It is one of the most cherished myths of modernity that Galileo had been constantly prosecuted by the inquisition. But was he? History books represent him as a genius. Was he a scientific genius? Or was he a genius in a completely different field?
Galileo decided that popularism was what brought in the money; and the Dialogo sopra le due massimi sistemi del mondo of 1631 was the result. Dialogues were the great affectation of authors of that time. Thomas Morus published several such dialogues over time; he managed to argue on behalf of each participant of these dialogues with the highest accuracy and sharp wit; his arguments for every side are so good that we know almost everything about the subject matter but not what Thomas Morus personally thought about it. Galileo’s Dialogo on the other hand was written for peasants; it was made clear from the start what he wanted to say and where his interest lay.
Not only that, even his title was offending to scientists; at the time there were three systems in contention, one of them Tycho Brahe’s amended geocentric system. Galileo chose to ignore Tycho Brahe not because he knew that Brahe was wrong, but because all his observations could be taken as proof of Brahe’s system just as well as the system of Copernicus. Worse, Brahe could accommodate comets within his system which Copernicus’ circular motions couldn’t. The ‘ape stars’ (as Galileo called the comets) were quite obviously impossible because they would not fit into the heliocentric world view of Galileo’s. Science, if I remember correctly, should work the other way round.
Pope Urban VIII finally had no choice but to instruct the Holy Office to muzzle Galileo. It was not blasphemy that brought Galileo to this point, it was scientific inaccuracy.
Meanwhile, the University of Melbourne is busily nailing the lid on Galileo as an astronomer. Should they be able to prove that Galileo had observed and noted down Neptune in his observations of the sky, they would show that he was incapable of interpreting his own observations.
Galileo, meanwhile, has become the holy cow of modern science. No one should dare to doubt the genius. Whoever dares to point out the shortcomings of the prodigy, or worse, the rightness of the Holy Office, has to face the diatribes of self-appointed guardians of science. In that respect, science has become more papal than the Pope.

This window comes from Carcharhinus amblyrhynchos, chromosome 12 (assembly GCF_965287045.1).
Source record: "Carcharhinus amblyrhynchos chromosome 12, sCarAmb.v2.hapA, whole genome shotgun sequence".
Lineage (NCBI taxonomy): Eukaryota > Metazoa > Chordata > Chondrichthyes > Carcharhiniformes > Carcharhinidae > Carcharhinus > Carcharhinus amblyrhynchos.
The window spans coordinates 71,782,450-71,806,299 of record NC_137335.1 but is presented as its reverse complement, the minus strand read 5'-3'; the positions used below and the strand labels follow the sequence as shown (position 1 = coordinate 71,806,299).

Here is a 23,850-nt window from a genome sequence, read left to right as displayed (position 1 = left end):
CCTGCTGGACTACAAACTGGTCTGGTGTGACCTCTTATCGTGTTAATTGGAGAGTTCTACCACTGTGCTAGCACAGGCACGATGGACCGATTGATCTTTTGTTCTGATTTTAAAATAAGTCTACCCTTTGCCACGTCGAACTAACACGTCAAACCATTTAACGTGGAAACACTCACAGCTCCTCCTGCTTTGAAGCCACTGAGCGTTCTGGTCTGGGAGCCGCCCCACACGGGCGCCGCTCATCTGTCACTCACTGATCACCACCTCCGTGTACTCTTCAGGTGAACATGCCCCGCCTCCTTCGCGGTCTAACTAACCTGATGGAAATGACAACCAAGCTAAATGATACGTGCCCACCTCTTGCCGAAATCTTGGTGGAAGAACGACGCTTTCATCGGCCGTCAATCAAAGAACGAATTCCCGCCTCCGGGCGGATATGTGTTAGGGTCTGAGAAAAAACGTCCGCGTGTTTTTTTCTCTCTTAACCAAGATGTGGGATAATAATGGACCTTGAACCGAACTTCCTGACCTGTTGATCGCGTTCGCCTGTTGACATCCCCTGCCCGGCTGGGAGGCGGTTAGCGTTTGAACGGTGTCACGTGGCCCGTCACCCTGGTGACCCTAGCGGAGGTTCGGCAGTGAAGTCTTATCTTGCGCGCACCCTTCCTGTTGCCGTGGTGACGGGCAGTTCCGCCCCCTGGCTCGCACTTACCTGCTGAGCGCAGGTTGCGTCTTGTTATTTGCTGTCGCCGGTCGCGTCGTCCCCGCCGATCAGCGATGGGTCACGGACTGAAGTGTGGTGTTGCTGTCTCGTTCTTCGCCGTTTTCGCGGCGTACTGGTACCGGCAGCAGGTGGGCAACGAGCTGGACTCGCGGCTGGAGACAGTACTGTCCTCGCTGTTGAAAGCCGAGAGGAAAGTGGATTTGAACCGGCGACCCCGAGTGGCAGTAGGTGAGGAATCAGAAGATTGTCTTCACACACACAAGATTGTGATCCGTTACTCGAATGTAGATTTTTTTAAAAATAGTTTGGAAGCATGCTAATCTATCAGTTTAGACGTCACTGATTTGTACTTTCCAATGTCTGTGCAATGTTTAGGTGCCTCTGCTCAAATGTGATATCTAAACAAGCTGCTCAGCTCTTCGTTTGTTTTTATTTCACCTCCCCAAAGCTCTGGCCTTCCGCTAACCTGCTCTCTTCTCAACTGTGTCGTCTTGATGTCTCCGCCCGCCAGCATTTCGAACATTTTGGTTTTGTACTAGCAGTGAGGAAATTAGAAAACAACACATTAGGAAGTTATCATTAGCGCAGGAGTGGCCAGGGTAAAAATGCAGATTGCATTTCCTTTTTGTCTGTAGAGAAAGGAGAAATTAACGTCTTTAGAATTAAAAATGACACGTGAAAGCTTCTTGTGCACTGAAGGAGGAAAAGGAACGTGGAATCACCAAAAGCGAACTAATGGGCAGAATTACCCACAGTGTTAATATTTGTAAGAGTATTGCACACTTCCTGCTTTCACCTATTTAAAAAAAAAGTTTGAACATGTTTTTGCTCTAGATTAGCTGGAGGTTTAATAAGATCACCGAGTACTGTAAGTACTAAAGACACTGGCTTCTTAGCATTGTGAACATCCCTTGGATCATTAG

The reappraisal of the case Galileo Galilei under Pope John-Paul II was a sham whereby the Catholic Church and its saintly Pope bent over backwards to appease these self-same scientific guardians. The Austrian philosopher Paul Feyerabend summed it up most satisfactorily: “The Church of his time held closer to reason than Galileo and included ethical and social points of view into the deliberation of Galileo’s teaching. The verdict was rational and equitable; its revision can only be attributed to political opportunism.”
Maybe a communist and atheist can add it up more succinctly; in his Notes to The Life of Galilei, Bertolt Brecht wrote: “Galileo’s crime may be called the original sin of science. The atomic bomb as a technical and social phenomenon is the logical end-result of his scientific performance and his social failure.”
Why the Inquisition Was Right to Muzzle Galileo Galilei (Part Two)
Why the Inquisition Was Right to Muzzle Galileo Galilei (Part One)
Galileo Galilei: Contributions to Science
Galileo Galilei: Inventions
Galileo Galilei: Twilight
Galileo Galilei: Foregone Conclusion
Galileo Galilei: Turbulences and Trouble
Galileo Galilei: Fire and Ice
Galileo Galilei: Telescope Scoop
Galileo Galilei: A Career in Free Fall
Galileo Galilei: Medical Student and Inventor
Marquis Federico Cesi and His Academy
Hypatia of Alexandria